Victoria Biggs, Caged in Chaos
Eoghan Ó Nia interviewed by Conor Kostick
CK: What is dyspraxia?
E Ó N: In very general, broad terms, dyspraxia is a learning difficulty which has to do with your hand-eye coordination. It can be very basic stuff like even reaching out to pick up a cup. Depth perception can be quite difficult. Enough times I’ve reached to grab a cup, I’ve not grabbed onto it properly and dropped it. It’s very basic things like that. Things like walking in a straight line can be quite difficult. Also, fine and gross motor skills. Gross motor skills are things like driving a car, riding a bike, very difficult things to do, and then fine motor skills are using your fingers, like eating food. For example, eating something like chips. I prefer using my hands to eat them rather than using a fork because that’s just very difficult for me. There’s a lot of different things that you can drill into, but in a general broad context, that’s what dyspraxia is.
CK: How common is it?
E Ó N: I don’t know other than in Ireland where the prevalence is six percent among five to twelve-year-olds. When I’ve said it to people, ‘I have dyspraxia’, the majority of those I’ve said it to do seem to know what dyspraxia is or have a basic understanding of what it is. Certainly enough people have it. And I have a good few friends who have it. I would say it’s relatively common enough and people have a good understanding of what it is.
CK: I’m going to get round to how to be inclusive if you’re campaigning or a political party, but having dyspraxia must present learning challenges?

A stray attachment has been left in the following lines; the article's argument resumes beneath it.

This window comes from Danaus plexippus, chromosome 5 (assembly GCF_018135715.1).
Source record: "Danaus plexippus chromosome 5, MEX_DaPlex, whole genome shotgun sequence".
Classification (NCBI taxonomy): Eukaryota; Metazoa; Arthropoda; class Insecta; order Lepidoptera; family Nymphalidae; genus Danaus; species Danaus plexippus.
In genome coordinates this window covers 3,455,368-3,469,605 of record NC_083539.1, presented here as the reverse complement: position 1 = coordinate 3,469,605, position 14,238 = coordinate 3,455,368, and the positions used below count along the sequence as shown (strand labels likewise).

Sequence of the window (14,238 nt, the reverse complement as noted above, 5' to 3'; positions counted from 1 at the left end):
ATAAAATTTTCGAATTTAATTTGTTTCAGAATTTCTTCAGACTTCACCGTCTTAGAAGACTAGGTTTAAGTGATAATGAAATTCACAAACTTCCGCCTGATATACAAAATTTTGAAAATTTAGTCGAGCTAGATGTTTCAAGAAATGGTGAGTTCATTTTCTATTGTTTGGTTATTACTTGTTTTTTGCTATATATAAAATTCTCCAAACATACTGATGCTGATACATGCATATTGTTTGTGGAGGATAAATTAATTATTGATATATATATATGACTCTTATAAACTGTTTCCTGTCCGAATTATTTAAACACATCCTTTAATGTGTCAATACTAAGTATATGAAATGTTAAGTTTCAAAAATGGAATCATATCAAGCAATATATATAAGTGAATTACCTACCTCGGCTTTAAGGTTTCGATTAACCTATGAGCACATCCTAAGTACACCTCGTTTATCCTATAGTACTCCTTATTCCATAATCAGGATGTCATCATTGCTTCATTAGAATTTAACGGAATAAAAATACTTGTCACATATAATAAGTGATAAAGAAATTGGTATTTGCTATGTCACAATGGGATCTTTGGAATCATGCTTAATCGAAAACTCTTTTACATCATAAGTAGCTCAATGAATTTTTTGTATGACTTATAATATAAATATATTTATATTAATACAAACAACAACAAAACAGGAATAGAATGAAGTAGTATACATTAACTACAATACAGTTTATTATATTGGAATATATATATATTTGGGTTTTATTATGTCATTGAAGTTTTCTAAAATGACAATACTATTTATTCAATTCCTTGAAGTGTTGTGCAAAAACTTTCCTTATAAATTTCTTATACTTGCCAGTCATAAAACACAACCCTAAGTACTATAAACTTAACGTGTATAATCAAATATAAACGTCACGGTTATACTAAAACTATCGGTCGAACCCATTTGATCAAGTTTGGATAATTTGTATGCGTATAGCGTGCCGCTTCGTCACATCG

E Ó N: Very much so. Even when you mentioned there about political campaigning. The manifestos and publications that parties put out can be very wordy. You have these big, long articles that someone with dyspraxia or dyslexia definitely would not be able to access. I think in a general sense you need to make the actual material – the manifestos and leaflets – you don’t have to simplify the ideas but you do have to express them simply. Don’t use over-complicated words and make the material something that’s easy to understand and gets to the point.
CK: Do alternative formats like audio and video help?
E Ó N: Definitely. I have dyslexia as well as dyspraxia, so that adds another layer to it because there are people who just have dyspraxia. I’m a kinesthetic learner, which basically means I learn by doing. For example, I learned a lot about politics from just being out in the general election and canvassing. That’s how I learned and picked up things and absorbed the information. Just having a mix of things and having a varied amount of consciousness.
Reviewing Caged in Chaos by Victoria Biggs
CK: You’ve been reading an important book about dyspraxia to review for Independent Left.
E Ó N: Caged in Chaos by Victoria Biggs. When Victoria Biggs wrote the book – originally in 2005 – she was a teenager. She was sixteen-years-old, so still going through secondary school. And she’s struggled with dyspraxia most of her life, since primary school I think. She got the diagnosis of it quite young. The book itself is mostly about her experiences in secondary school, because at the time that’s what she was still going through when she was writing the book, although there are a few mentions going back into the past of primary school.
CK: Did you find it helpful reading it? Did it resonate with your life?